"I told her to do what she was interested in," Zuckerman said.
Mom then went to work on the business side. She did her research, which told her that college students and families spend an average of $907.22 on dorm decoration, which comes to $5.4 billion annually.
"My 25 years in design and marketing allowed me to be able to do this," said Zuckerman, who is chief creative officer of her firm. "I have a vast amount of knowledge producing anything. We figured it out."
She wrote a business plan. Built a marketing strategy. Used her creative staff at HZDG to put together brand ideas. She invested hundreds of thousands of dollars in a blog, a website, and designing and manufacturing a product line. She found a company in Boston to create posters that looked like bicycles, lampposts, big flowers that give rooms a sense of style. She launched the company on three product lines: posters, wall decals and bedding.
Dormify has a licensing agreement with 15 national sororities, which allows the company to produce apparel and accessories in the sororities' names.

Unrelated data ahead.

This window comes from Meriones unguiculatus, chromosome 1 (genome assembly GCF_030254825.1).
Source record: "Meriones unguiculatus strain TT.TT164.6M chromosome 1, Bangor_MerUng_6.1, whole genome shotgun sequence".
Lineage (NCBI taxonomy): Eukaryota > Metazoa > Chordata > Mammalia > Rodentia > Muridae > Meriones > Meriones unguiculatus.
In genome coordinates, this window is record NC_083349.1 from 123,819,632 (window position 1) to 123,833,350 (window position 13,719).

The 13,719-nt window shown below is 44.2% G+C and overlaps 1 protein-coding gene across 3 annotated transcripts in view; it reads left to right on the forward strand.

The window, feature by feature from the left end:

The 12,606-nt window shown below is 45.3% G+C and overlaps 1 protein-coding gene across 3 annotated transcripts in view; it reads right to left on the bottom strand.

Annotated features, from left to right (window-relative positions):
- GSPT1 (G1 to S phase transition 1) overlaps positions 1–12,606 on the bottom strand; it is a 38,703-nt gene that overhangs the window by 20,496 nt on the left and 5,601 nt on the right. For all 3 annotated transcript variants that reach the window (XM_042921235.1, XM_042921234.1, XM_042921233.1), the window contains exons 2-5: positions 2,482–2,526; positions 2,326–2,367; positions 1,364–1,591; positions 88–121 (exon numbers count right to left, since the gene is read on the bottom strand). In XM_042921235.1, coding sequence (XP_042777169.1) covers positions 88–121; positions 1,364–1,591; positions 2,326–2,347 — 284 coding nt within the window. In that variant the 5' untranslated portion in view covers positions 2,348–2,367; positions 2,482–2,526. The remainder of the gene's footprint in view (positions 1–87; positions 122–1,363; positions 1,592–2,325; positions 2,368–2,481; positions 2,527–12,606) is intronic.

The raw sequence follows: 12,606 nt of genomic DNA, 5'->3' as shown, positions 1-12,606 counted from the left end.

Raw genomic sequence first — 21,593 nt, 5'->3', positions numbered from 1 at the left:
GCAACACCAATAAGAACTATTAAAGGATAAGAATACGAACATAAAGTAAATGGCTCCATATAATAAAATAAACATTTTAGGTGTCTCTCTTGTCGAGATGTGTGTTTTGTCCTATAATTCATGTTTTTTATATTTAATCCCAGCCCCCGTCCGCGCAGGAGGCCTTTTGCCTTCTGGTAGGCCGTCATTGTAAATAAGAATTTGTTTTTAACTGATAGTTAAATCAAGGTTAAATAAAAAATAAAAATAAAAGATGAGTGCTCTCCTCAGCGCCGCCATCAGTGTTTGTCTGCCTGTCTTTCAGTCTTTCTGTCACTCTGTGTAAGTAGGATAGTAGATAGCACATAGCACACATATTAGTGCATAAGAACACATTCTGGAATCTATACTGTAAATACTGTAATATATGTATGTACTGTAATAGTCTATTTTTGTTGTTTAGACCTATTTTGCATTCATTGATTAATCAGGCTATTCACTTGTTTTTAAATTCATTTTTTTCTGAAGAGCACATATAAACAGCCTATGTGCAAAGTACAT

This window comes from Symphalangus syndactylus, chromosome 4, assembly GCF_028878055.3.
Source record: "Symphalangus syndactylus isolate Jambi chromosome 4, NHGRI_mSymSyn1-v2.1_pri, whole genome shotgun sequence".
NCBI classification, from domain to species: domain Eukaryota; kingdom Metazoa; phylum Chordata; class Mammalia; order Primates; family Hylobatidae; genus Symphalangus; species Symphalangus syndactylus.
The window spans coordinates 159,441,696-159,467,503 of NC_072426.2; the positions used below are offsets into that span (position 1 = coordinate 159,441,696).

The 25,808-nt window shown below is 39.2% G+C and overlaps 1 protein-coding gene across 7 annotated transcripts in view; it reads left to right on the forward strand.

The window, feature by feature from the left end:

In its first month of operation, July 2011, Dormify brought in $6,500. A year later, it had increased its revenue to 10 times that amount. The company is expecting to earn $200,000 this month alone and break even for the year, with around $1 million in revenue.
Dormify calls itself a "social commerce company" and rents warehouse space in Reading, Pa., where its products are packaged and mailed to customers.
Zuckerman estimates the company has sold to customers at more than 300 colleges.
Nearly all of Dormify's customers are young women and their mothers, although this week it is launching a new line of "performance sheets" for men's beds.
Dormify offers free consultation online and has an average sale of $125 per customer. Zuckerman said students can decorate a dorm room for about $500. A set of sheets, a duvet and pillows start around $150.
As the going-back-to-school days approach, Dormify has opened a pop-up stand in downtown Bethesda, Md. Next year, it plans to have pop-ups in major shopping areas around the country.